Husband. Dad to 5. Student Ministry Pastor. Follower of Jesus. Yatta yatta.

JESUS IS MY HOMEBOY?

This past sunday we were talking about friendship in our high school ministry; and specifically, friendship with God.  We talked about facebook and how culture has redefined things like who we call a “friend” and the way we use it based on phrases like “you have a friend request” and such.

Jesus actually chooses friendship as the means by which he wants to interact with us in John 15 when he calls his disciples to a radical kind of love that would die for someone.

(John 15:12–15)
“My command is this: Love each other as I have loved you. Greater love has no one than this: to lay down one’s life for one’s friends. You are my friends if you do what I command. I no longer call you servants, because servants do not know their master’s business. Instead, I have called you friends, for everything that I learned from my Father I have made known to you.”

As a big idea, I was challenging students that we all need to own this idea:  

“My friendship with Jesus shapes my friendships”

In the process, we discussed that our understanding of what it means to be a friend of God or how to be in close friendship with God is jacked up because we read stuff backwards into that concept from our culture.  So if you have a weird understanding of earthly friendship, you end up with a weird understanding of a heavenly one.  The same way that many have a really hard time with the phrase “Father God” because their only upfront image of an earthly father is one of absentee or abuse.

As I pondered this message and thought of what we think of when we think of friendship with Jesus, I was reminded of the pop-culture phenomenon of “Jesus is my homeboy”.

If you’re unfamiliar with it…

  • Here’s the official t-shirt and whatnot website that went viral after several pop culture icons wore the shirt in the early 2000’s I think. 
  • Here’s the urban dictionary post on homeboy that makes the phrase among others to define the term homeboy- which is an interesting cultural exegesis note anyway.  
  • Here’s an blog post I ran across that shows lots of the ways that Jesus has been used in pop-culture lately, including “Jesus is my homeboy”. 
Whatever you think of the phrase “Jesus is my homeboy”, I found it interesting food for thought.   Plus, I think anything that provokes a response and conversation about who Jesus is or is not is worthy of using for youth ministry anytime.   But by far, the most thought provoking thing I ran across was a set of pictures by world renown photographer named David LaChapelle.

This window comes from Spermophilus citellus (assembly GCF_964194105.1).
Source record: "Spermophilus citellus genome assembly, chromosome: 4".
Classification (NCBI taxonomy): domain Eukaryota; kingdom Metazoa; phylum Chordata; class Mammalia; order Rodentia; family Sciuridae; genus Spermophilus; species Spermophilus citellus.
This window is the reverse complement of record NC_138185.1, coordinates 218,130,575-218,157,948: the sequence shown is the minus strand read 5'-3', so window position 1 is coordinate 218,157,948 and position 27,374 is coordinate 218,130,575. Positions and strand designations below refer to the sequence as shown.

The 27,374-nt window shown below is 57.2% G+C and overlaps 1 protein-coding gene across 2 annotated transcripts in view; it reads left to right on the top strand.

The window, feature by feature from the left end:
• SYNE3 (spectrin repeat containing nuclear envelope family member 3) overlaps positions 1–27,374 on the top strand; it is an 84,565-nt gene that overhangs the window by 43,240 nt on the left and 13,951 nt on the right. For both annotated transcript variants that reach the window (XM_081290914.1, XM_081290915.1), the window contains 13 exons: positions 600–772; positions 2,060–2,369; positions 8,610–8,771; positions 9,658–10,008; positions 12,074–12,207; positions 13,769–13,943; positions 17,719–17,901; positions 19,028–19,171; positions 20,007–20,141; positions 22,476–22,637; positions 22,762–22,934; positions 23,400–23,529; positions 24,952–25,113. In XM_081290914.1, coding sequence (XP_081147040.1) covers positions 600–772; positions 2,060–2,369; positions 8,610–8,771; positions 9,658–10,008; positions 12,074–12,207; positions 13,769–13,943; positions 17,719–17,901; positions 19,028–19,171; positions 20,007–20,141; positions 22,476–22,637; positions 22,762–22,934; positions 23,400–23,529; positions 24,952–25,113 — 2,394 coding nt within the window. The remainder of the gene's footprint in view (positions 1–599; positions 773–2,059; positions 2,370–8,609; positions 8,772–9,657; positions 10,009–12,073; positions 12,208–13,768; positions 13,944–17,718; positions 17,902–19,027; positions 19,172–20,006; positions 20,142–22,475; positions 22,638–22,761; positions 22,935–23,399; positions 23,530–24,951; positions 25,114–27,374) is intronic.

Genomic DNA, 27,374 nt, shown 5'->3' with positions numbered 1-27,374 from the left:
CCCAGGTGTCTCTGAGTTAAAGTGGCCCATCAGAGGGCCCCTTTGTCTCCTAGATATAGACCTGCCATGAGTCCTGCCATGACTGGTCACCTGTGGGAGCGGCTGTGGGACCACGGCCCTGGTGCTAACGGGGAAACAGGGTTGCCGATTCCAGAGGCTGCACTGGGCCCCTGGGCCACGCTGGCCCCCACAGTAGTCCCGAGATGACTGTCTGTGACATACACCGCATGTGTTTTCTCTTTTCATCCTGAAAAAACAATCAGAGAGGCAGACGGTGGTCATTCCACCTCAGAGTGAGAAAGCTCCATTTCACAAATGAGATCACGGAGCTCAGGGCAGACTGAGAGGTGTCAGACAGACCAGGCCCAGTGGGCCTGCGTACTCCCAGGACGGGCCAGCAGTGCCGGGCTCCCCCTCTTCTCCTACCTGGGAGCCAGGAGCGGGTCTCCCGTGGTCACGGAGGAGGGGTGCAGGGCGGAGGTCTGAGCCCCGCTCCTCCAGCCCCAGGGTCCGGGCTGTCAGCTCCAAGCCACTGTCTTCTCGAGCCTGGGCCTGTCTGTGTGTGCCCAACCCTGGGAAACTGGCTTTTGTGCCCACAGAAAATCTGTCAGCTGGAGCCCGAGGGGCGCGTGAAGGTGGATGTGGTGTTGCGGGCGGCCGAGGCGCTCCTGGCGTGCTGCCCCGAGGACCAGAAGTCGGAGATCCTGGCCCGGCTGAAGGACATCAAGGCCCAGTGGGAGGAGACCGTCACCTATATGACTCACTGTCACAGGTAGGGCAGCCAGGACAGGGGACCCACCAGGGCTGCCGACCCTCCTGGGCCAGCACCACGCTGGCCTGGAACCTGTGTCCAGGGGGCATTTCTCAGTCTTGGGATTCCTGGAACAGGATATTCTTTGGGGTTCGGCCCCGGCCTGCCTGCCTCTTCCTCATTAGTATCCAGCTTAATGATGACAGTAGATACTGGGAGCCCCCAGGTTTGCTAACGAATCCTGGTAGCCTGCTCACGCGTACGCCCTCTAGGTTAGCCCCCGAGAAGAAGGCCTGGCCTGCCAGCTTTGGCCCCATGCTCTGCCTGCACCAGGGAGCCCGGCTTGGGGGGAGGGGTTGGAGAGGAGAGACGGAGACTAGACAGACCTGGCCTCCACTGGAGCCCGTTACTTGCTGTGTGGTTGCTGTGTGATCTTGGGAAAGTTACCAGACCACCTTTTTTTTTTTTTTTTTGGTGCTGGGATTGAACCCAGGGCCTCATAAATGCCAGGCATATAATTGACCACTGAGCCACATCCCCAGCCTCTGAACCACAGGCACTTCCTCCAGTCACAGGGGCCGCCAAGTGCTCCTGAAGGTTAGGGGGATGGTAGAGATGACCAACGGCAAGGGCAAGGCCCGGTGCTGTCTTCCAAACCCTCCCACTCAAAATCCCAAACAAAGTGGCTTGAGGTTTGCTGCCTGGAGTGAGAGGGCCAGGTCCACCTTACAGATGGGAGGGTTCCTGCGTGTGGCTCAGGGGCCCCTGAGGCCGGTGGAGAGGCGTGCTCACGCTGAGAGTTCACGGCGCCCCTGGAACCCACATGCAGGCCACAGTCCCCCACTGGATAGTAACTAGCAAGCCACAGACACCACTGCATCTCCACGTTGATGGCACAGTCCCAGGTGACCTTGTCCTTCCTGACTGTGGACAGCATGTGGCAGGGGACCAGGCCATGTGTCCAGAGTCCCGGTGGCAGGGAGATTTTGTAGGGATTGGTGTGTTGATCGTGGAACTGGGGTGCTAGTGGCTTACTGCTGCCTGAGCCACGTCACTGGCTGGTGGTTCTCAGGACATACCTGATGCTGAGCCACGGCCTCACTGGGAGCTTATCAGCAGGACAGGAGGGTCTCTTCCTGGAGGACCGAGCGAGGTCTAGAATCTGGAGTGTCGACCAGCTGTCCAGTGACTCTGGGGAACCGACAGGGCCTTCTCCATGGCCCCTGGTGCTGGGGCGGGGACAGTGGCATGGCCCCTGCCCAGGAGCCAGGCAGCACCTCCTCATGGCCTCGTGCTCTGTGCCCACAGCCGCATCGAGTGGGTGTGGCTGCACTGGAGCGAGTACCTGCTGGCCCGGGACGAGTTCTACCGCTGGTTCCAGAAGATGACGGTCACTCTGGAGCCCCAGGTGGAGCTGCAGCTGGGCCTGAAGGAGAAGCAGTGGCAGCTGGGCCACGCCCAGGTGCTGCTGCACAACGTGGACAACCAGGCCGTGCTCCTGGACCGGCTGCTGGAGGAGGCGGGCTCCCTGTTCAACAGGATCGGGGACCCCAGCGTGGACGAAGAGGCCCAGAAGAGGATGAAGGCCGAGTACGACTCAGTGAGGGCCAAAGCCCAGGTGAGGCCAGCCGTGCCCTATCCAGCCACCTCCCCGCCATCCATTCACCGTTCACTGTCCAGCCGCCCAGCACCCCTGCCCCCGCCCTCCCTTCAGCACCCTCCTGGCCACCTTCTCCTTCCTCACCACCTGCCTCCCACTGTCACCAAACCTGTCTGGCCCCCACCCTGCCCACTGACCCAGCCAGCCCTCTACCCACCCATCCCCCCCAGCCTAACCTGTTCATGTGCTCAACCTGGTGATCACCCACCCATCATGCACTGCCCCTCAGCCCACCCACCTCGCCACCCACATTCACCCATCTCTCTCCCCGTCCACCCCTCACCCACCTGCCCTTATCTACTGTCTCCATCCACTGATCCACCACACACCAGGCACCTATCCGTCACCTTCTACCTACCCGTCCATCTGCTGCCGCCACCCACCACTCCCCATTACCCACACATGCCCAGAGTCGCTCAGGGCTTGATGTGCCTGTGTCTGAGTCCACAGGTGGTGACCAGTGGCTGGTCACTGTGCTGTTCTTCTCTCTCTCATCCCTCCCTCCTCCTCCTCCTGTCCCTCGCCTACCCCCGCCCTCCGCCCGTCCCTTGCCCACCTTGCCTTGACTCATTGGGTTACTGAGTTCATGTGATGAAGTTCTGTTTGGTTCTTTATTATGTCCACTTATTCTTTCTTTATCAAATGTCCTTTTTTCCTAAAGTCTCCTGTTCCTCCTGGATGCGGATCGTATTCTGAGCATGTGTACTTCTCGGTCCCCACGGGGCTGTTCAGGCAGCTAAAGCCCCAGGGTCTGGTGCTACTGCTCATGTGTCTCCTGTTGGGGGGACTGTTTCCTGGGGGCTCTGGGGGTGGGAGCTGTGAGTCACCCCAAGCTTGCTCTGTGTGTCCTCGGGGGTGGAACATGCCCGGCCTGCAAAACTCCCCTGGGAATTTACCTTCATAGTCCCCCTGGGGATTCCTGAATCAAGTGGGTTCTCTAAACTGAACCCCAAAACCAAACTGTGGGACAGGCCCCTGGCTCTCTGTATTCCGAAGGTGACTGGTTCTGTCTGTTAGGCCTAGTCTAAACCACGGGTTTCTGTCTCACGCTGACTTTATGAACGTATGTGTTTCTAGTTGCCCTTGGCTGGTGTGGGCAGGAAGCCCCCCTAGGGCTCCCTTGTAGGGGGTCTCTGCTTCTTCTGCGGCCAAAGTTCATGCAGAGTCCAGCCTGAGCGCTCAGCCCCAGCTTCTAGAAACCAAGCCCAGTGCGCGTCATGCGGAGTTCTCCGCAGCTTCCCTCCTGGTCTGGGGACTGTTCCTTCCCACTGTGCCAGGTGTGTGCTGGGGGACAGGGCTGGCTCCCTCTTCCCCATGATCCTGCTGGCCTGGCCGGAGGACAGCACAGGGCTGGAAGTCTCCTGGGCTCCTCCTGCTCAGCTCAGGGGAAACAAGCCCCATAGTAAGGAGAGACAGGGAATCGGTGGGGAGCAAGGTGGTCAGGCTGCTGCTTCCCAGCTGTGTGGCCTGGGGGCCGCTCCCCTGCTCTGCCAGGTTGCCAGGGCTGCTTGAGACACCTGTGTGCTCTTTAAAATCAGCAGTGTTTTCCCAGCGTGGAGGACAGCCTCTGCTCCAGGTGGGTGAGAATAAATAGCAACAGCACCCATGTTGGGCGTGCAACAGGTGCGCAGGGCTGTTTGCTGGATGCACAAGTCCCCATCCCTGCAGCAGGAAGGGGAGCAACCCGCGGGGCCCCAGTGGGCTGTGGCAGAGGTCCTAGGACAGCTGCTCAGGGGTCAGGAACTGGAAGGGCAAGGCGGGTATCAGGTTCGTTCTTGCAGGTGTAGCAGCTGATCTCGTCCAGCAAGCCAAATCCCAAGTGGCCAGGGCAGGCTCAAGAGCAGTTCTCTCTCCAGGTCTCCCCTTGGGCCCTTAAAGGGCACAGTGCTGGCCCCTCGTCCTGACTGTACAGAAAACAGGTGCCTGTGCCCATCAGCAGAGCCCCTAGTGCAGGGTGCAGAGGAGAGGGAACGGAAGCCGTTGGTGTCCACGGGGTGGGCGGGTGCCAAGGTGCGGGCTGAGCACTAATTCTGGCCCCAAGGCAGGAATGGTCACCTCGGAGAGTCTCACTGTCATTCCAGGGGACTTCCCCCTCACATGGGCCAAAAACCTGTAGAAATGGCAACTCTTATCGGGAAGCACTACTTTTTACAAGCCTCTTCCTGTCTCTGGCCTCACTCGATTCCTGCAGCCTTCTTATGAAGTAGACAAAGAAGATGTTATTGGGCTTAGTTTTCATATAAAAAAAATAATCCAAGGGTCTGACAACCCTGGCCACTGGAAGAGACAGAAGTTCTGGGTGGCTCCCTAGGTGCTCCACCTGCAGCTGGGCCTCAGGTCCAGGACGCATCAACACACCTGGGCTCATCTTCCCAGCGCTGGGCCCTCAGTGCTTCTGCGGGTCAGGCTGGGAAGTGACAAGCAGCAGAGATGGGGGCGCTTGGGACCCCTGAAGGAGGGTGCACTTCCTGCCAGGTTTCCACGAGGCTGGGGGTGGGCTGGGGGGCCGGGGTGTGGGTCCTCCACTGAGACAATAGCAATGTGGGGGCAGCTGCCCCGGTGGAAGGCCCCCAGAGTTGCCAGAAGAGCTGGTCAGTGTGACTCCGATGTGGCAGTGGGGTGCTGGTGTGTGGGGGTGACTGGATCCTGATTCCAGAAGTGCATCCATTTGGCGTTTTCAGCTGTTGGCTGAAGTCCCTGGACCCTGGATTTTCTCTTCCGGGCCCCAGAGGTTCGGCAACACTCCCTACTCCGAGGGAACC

He did a series of 6 pieces of art that place a “Jesus figure” in modern contexts that he titled “Jesus is my homeboy“.  It begs images that the pharisees surely condemned Jesus for… 
(Luke 7:34)
“The Son of Man came eating and drinking, and you say, ‘Here is a glutton and a drunkard, a friend of tax collectors and sinners.’

Here’s 3 of the six.  You can find the rest on the link above. 
LAST SUPPER
EVIDENCE OF A MIRACULOUS EVENT
ANOINTING
This last one is obviously a direct modern/ancient/pop-culture/conflicting/thought-provoking interpretation to this passage in Luke 7 where Jesus is approached by a “sinful woman” who washes his feet with her hair and anoints them with perfume.  
If you want to get student’s talking, you might consider showing them all 6 and interacting with some of the texts in this post and ask them something like this about these pictures:
  • How do you think these pictures help or hurt the image of Jesus as a friend?
  • When you picture Jesus as a friend, what do you picture?
  • Be an art critic for a minute:  Which one of these 6 was the most awkward?  Which is the most profound? 
  • If we were to insert Jesus into your friendship circles, describe what role he would play and how you think he would act and dress.  
If you do use it… I’d love to know how your study went.  Be sure and return a shout out in the comments. 

Comments

  1. I am TOTALLY going to use those photos/images at some point. They’re provocative without being explicit, and certainly would get students talking/thinking. Thanks for this.

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